# Value at Risk

Topic: Discuss and investigate VaR and its characteristics when applied to options. You must produce example calculations on: European and American style options

Long and short positions in these

Portfolio of at least three different options (more is better)

Introduction

All financial institutions bear some sort of risk while dealing with different financial instruments, whether it be corporate treasurers, fund managers or financial institutions, they are all exposed to a certain market risks while carrying out their daily trading activities. There is a possibility that the institution makes a blunder in forecasting the future value of its trade and this may lead to major losses that have to be incurred by the institution. The exact number of this loss that the institution might bear is unknown and this had bothered many regulators with the fear of major banks going bankrupt, so mitigate the risk of bankruptcy the Basle committee on banking supervision, in April 1995, announced that capital adequacy requirements for commercial banks would be based on VaR. Later in the same year there was proposal issued by the security and exchange commission that required publicly traded U.S corporations to disclose information about derivative activity, with VaR measure as one of three possible methods for making such disclosures.(Jorion,P, 1996) Value at Risk

Value at risk (VaR) is an attempt to provide a single number summarizing the total risk in the portfolio of financial assets. Var is the maximum loss that the institution will face on a given day. The basic variables involved in VaR measure is the time horizon and the confidence level e.g. an analyst calculating the VaR of a instrument(securities or derivatives) is a certain ‘X’ percent sure that his loss over the next ‘N’ days will not cross a certain value. In this ‘X’ percent would correspond to the confidence level that is assumed by the analyst, it could be any number from 1-100. If the analyst chooses a 90% confidence level then the VaR would correspond to the (100-X, i.e.90 in this case)th percentile of the distribution of the change in the value of the portfolio over the next N days. Var basically helps answer the question “how bad can things get?” for the financial institutions.(hull) Regulators usually require a bank’s capital for market risk to be at least three times the 10-day 99% VaR. Since, N day VaR = 1-day VaR x N , therefore the minimum capital level is 3 x 10 = 9.49 times the 1-day 99% VaR.(hull) An option is an instrument which gives the holder (owner) the right to buy or sell a particular asset (underlying asset) at a particular price at a certain date. A put option gives the holder the right to sell the underlying asset at a certain price at a certain date whereas a call option gives the holder the right to buy the underlying asset at a certain date for a certain date. The payoffs for the call option is ST –K (ST = price of underlying at maturity; K = exercise price) and for put is K – ST. There are mainly two types of options, European option and American option. A European option is a typical option where the underlying price is already decided and the maturity date is fixed and it can only be exercised on the date of maturity. An American option is similar to an European option with the only difference being that it can be exercised at any given point during the life (duration) of the option.(hull) While calculating the VaR for options the method adopted is far more complex than the ones used for equities as the VaR for options is based on the underlying asset of the option (stocks, bonds, futures, foreign currency, etc). While calculating the VaR of options we can either use the linear form or the non-linear form. The linear or delta normal form for calculating VaR considers a delta change in the portfolio of options. Delta is the rate of change of the value of the portfolio with respect to change in the value of...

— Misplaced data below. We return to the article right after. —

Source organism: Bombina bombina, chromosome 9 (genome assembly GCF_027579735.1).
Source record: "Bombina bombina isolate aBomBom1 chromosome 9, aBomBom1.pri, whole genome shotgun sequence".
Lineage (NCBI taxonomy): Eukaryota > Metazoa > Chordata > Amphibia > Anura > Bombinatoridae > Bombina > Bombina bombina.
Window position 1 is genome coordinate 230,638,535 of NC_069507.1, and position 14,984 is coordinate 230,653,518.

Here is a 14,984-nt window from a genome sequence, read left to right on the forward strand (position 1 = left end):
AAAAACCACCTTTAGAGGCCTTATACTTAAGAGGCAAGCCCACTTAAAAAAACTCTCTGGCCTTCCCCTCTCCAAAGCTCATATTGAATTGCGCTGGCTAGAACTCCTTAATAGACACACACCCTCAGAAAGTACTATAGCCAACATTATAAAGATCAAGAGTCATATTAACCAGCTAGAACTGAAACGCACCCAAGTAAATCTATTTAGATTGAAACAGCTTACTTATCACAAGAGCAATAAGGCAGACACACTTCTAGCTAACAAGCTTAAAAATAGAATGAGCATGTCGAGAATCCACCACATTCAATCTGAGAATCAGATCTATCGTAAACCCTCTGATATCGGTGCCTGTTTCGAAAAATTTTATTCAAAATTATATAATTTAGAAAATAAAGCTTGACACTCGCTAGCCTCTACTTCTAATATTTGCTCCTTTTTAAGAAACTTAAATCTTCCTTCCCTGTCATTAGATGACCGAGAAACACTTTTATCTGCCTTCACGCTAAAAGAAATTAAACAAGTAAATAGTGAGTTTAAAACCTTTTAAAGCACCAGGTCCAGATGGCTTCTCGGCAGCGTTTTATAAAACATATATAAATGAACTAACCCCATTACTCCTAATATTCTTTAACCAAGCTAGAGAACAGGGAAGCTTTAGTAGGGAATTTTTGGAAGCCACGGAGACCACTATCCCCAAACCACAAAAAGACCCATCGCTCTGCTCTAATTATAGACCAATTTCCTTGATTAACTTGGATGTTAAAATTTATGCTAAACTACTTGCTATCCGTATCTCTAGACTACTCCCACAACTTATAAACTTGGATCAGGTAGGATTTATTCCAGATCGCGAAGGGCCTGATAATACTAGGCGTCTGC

References: Jorion,P (1996) “Measuring The Risk In Value At Risk” financial analyst journal

Hoadley,P (2011) “Option Pricing Models and the "Greeks”

Hull,j,c. (2010) “options, futures and derivatives”

An excellent exposition

of the Monte Carlo method is given by Hammersley and Handscomb (1964).

Shreider (1966). Fishman (1973) and Meyer (1956) provide additional useful

references.

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